Upon entering the wedding hall, the groom is led towards the stage and he is made to stand on a small pedestal. At the designated muhurat- auspicious time- the bride arrives at the stage and the couple exchange garlands. This is a fun-filled ceremony where there is competition among the two sides to lift either the bride or the groom higher so that the other cannot put the garland over his or her head.


During this age-old Vedic ritual, the bride is given away by her parents to the groom. Through Vedic mantras, the father asks the groom to take good care of his daughter. The groom accepts the bride’s hand and promises her father that he will treat her with the utmost love and respect throughout his life. The wedding havan, sacred fire is then lit. In Hindu custom, the fire deity is the most important witness to a wedding. The groom is handed a plate which has fourteen parallel lines drawn on a bed of flour with a flower. The lines symbolize fourteen vows of a marriage. The priest outlines these vows one by
one through Vedic mantras; the groom repeats after him and erases each line with the flower bud.



During this ritual, the ends of their dupattas are tied in a knot and they circle the sacred fire four times. For the first three times, the bride precedes the groom and for the final phera, she has to follow the groom.



For this ritual, the bride’s brother pours puffed rice into her cupped hands. The bride and the groom then offer this to the fire together and seek the Fire God’s blessings. This ritual is repeated thrice.

Sindoor Daan

After completion of the Lajahom, the groom applies sindoor to the bride’s hair parting and ties the Mangalsutra around her neck. This completes the wedding rituals.

Sindoor Daan

Post-wedding Rituals


The bride bids a tearful goodbye to her family and throws the handful of rice over her shoulder in her family’s direction. Through this, she expresses her gratitude to her family for taking care of her for so long. She is then sent off in a decorated car to her husband’s home. This return bridal procession is known as Doli.

Vidaai/Doli - post wedding ritual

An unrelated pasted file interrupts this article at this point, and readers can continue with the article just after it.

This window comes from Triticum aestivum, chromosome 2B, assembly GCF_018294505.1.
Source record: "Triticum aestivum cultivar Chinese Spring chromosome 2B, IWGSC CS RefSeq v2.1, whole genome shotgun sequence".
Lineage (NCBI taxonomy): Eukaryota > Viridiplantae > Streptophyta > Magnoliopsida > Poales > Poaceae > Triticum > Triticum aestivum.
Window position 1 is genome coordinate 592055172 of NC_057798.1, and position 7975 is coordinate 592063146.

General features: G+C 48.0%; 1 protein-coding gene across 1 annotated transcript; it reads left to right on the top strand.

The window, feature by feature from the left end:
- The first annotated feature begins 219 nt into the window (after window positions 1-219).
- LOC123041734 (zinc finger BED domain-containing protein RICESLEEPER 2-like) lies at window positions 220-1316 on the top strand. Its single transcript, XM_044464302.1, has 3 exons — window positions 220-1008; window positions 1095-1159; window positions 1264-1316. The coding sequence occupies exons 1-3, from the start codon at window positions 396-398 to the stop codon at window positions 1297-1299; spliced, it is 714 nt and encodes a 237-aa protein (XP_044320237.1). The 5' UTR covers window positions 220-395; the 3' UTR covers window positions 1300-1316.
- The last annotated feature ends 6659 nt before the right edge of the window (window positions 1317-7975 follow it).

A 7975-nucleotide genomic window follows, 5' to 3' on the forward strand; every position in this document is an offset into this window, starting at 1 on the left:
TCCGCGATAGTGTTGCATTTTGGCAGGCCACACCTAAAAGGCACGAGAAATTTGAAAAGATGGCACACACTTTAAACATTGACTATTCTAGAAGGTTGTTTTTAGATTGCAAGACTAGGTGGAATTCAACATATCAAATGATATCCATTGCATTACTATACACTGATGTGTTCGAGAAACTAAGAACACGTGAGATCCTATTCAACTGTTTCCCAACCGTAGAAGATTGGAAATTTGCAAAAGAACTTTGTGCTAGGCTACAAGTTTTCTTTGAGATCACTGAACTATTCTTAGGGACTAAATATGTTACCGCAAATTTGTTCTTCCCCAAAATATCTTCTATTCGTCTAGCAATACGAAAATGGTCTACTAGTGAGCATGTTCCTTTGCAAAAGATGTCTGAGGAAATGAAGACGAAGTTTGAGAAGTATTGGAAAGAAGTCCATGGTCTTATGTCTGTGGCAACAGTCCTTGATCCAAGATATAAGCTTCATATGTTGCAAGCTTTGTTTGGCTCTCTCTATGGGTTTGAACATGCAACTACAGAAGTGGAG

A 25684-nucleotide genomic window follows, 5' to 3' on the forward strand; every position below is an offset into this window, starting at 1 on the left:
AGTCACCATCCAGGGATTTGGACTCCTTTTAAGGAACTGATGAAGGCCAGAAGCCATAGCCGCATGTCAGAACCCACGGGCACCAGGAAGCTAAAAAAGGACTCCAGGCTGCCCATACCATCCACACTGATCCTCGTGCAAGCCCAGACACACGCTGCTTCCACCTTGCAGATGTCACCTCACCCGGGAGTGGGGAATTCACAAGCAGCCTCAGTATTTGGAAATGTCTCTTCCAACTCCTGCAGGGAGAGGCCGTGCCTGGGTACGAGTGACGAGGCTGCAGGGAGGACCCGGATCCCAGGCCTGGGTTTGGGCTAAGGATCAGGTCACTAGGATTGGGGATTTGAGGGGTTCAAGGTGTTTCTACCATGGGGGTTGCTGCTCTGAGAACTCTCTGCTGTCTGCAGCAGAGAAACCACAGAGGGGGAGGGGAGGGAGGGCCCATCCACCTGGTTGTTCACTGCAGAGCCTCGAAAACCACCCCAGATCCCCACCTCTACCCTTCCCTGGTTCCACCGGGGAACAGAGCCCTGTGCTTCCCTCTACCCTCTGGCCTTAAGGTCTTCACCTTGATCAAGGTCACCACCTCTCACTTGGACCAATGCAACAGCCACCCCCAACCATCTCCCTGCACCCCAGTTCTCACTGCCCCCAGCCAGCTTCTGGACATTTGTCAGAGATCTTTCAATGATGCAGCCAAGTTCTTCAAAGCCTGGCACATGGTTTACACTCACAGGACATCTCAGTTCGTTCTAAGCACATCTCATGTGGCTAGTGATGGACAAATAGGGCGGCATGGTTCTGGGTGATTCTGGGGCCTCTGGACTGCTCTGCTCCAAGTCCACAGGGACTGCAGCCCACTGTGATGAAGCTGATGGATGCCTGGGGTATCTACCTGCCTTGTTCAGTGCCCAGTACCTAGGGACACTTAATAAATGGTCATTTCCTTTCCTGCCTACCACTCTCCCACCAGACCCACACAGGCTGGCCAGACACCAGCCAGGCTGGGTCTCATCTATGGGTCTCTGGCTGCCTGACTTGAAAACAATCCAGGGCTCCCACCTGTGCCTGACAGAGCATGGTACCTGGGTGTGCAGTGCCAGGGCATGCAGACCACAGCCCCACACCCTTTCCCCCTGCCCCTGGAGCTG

Paani Bharna

On arrival of the Doli, the mother of the groom does an arti of the bride with a pitcher of water. After each circle, the mother-in-law attempts to take a sip of water, but the bride prevents her from drinking. She finally relents after the seventh circle. She then crosses the threshold after overturning a pot of rice with her right feet.


A lavish reception party is thrown by the groom’s family in honor of the newlyweds. A Punjabi reception is an occasion of immense joy with scrumptious meals and high-spirited music.

Related read:
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Pag Phera

The bride returns to her parent’s home with her husband. The parents welcome their daughter and son-in-law with a grand lunch. The couple has to spend the night at her parent’s place. The next day she returns to her husband’s home with a lot of gifts for her in-laws. This marks the end of the wedding celebrations.

Wedding Attire


The Punjabi groom traditionally wears a set of Kurta and Pajama to the wedding, but the Kurta may also be paired with churidar trousers. The designs on these Kurtas are generally lavish and elaborate. Nowadays, as a standard, the Punjabi groom wears a Sherwani, cream or off-white is the preferred color, with lots of embellishments using zari thread work, beadwork and stone decoration. He pairs the Sherwani with a pajama or churidar in a complementary color like blue or maroon and a dupatta tied around his neck completes the outfit. On his feet, he wears traditional jooti or more modern
loafers, while his head is decorated by a headdress with dangling strands of either flowers or decorative ribbons and even strings of pearls that cover his face. This special headdress is known as Sehra.



The Punjabi bride is a true sight to behold. Resplendent in a gorgeous lehenga and bright jewelry, she is truly the belle of the ball. Although red is the traditional wedding color for most Indian brides, Punjabi brides are known to go for other colors like green, gold, fuchsia, and orange. She pairs the lehenga with a matching dupatta, which is used to cover her head. Some compulsory components are maangtika, bangles, Nath, Chooda (a traditional red and ivory colored bangle set in multiples of four), Kamarbandh and Paijaniya.